A sharp decline in housing construction in 2007 provoked a steep drop in revenue
Los Angeles, CA (PRWEB) June 23, 2012
Sand, gravel and clay are the essential ingredients for many building products. The Sand and Gravel Mining industry principally mines and undertakes basic processing of sand and gravel used for construction aggregate and industrial applications. The industry also undertakes the extraction and primary processing of clay and refractory products for use in downstream manufacturing applications. The volume of domestic production of sand and gravel is expected to amount to 828 million metric tons in 2012, declining at an average annual rate of 7.9% over the five years to 2012, largely due to the collapse and continued weakness of the US construction market, according to IBISWorld industry analyst Brian Bueno. Revenue is expected to grow 5.9% in 2012 to total $8.2 billion, but it remains far below revenue of $9.7 billion generated in 2007. The slump in downstream construction markets from 2007 through 2009 negatively affected demand for construction aggregates and as materials for building products. Weak demand resulted in a steep revenue drop of 22.4% in 2009 after a fall of 11.1% in 2008. Despite growth between 2010 and 2012, industry revenue is expected to have declined at an annualized rate of 3.2% over the five years to 2012. The dramatic deterioration of housing construction since 2007 reduced demand for a range of building materials. Solid growth conditions in the infrastructure and non-residential building markets partly buoyed the demand for construction materials over the past five years. However, demand from these markets could not sufficiently offset the decline in the housing market and the downstream manufacturing industries.
Over the five years to 2017, Sand and Gravel mining industry revenue is forecast to rise. The demand for clay and refractory materials is projected to continue to deteriorate in several downstream manufacturing industries, Bueno says. However, this will be offset by stronger demand in both the downstream housing market in the latter part of the five-year period and in the highway and bridge construction market as the US economy strengthens. The industry has a low level of concentration, with the four largest players accounting for about a third of industry revenue. Most of the industry is made up of smaller firms, as it is difficult to acquire the vast amounts of capital required to set up a network of facilities serving multiple geographic markets necessary to capture a large market share. More than half of industry establishments employ fewer than 10 people. The leading players in this industry operate multiple establishments across many geographic markets.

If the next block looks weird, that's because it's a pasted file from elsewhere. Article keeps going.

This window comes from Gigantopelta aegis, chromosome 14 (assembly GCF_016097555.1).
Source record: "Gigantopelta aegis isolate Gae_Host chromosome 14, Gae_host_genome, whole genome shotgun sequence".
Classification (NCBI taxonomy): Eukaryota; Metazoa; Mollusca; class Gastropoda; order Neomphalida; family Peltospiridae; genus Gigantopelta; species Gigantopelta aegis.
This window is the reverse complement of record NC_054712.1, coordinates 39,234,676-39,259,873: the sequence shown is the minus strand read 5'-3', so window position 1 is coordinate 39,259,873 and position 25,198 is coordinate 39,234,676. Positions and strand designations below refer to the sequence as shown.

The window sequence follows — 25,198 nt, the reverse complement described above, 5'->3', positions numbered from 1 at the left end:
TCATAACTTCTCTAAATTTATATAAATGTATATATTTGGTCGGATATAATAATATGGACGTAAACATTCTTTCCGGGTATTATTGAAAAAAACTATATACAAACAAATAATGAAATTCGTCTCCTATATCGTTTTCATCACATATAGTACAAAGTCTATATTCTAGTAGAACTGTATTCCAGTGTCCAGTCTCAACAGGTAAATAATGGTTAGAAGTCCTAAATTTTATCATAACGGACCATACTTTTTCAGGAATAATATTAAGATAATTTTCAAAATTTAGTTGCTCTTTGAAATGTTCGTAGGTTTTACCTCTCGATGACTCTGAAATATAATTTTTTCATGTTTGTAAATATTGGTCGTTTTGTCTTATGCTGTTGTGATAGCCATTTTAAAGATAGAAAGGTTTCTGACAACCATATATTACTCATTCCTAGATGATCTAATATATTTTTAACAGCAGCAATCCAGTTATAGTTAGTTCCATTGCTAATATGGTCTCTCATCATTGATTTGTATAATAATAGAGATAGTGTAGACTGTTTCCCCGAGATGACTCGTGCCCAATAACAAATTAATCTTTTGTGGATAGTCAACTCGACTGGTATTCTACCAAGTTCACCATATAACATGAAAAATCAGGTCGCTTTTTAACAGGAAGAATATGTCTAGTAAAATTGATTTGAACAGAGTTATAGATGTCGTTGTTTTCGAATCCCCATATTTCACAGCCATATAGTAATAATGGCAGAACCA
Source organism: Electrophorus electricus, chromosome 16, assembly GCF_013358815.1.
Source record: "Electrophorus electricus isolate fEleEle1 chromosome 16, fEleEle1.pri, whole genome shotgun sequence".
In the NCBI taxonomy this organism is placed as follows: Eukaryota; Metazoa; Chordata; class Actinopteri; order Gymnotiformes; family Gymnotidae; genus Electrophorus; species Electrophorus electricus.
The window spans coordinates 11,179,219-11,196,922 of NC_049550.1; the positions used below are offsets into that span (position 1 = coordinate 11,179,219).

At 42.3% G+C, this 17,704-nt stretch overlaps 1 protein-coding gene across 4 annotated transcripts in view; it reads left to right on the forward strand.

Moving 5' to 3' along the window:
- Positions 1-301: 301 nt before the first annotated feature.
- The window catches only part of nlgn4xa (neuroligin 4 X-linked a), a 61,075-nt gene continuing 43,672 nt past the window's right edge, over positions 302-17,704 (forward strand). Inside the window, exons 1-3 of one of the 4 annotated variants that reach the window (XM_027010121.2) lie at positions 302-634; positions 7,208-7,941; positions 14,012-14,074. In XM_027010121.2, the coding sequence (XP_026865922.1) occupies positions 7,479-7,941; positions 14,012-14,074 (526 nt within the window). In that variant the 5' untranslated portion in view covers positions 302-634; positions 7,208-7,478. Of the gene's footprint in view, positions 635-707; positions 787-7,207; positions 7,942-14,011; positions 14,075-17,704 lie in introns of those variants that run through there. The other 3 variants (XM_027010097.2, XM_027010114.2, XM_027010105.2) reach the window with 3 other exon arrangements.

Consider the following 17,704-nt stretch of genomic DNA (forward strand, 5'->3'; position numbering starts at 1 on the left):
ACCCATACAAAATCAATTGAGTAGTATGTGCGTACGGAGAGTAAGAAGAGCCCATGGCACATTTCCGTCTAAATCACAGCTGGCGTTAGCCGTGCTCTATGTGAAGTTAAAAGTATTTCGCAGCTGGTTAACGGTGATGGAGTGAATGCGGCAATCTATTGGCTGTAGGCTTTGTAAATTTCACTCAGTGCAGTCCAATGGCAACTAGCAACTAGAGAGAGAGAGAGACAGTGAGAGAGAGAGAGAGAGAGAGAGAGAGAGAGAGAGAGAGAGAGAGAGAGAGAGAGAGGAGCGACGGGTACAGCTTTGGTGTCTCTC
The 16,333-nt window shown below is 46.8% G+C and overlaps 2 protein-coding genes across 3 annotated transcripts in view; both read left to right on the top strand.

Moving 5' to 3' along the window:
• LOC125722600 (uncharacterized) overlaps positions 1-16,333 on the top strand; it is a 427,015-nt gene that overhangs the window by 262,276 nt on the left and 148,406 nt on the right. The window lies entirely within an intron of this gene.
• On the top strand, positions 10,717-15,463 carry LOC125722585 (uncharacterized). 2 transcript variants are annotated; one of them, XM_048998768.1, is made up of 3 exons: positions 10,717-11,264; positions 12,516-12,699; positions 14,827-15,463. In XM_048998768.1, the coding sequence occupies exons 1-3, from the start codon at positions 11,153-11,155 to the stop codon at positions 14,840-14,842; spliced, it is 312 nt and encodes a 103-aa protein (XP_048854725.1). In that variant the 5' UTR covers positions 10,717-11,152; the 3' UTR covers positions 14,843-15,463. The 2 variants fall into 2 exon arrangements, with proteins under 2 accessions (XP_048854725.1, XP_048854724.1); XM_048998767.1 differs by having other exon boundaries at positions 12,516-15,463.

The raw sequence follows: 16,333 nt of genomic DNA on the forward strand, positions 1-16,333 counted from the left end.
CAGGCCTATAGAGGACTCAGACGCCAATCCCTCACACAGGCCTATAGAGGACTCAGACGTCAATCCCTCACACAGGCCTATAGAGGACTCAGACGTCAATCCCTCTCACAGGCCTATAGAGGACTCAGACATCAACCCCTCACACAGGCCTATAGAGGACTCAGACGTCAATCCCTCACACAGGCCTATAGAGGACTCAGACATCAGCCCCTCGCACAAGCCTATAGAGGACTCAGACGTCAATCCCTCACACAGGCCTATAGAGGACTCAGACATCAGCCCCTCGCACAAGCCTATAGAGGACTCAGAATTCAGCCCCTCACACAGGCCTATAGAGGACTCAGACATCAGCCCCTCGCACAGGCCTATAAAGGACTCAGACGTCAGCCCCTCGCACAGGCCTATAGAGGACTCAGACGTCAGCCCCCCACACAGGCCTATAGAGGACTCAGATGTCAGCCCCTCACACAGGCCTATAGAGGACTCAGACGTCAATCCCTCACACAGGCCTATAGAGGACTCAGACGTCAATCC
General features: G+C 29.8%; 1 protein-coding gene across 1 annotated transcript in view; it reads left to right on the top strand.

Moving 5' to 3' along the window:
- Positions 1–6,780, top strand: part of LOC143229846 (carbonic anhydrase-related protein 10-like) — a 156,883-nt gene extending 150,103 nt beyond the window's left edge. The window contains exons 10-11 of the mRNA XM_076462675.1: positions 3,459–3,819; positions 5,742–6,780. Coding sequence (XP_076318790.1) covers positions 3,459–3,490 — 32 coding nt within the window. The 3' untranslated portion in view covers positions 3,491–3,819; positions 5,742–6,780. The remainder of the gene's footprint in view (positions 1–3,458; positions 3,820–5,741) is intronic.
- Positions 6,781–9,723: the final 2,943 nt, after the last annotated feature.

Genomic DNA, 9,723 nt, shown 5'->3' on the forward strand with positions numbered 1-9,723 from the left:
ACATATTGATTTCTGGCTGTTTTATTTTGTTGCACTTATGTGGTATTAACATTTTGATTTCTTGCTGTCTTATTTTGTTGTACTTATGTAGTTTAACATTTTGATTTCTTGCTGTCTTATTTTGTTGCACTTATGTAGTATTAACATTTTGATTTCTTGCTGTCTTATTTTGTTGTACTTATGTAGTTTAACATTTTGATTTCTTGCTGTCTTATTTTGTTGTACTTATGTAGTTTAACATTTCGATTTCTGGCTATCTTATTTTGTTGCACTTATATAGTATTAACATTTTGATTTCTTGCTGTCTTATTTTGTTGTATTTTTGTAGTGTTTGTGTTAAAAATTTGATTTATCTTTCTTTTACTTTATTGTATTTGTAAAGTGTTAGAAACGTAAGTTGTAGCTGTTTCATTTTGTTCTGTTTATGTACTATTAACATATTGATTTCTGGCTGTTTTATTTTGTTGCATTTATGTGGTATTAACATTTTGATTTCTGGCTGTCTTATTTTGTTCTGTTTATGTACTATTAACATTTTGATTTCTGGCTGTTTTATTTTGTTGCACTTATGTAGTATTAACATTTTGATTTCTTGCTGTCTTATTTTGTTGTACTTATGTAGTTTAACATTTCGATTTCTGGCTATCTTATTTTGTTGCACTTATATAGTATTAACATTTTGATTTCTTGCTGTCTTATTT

Over the five years to 2012, the total number of enterprises is projected to fall. There has been a notable trend toward increased concentration of ownership in the past decade with several medium- to large-scale players acquiring the operations of competitors to establish or strengthen their position in regional markets. This consolidation activity has occurred during periods of relative industry growth, and has been largely confined to mergers and acquisitions rather than industry exit. Therefore, the number of establishments has grown as enterprises have fallen because they were typically acquired by other firms and have remained in operation. The 10 largest companies producing construction sand and gravel (including the operations of the US Department of the Interior's Bureau of Land Management, or BLM) supply almost half of the nation’s sand and gravel.
For more information, visit IBISWorld’s Sand & Gravel Mining in the US industry report page.
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IBISWorld industry Report Key Topics
This industry comprises firms involved in mining and quarrying sand (construction and industrial) and gravel, along with clays, ceramic and refractory minerals. Industry activity may include the beneficiation of these minerals by washing, screening and otherwise preparing the mined sand, gravel and clays.
Key External Drivers
Industry Life Cycle
Products & Markets
Products & Services
Globalization & Trade
Market Share Concentration
Key Success Factors
Cost Structure Benchmarks
Barriers to Entry
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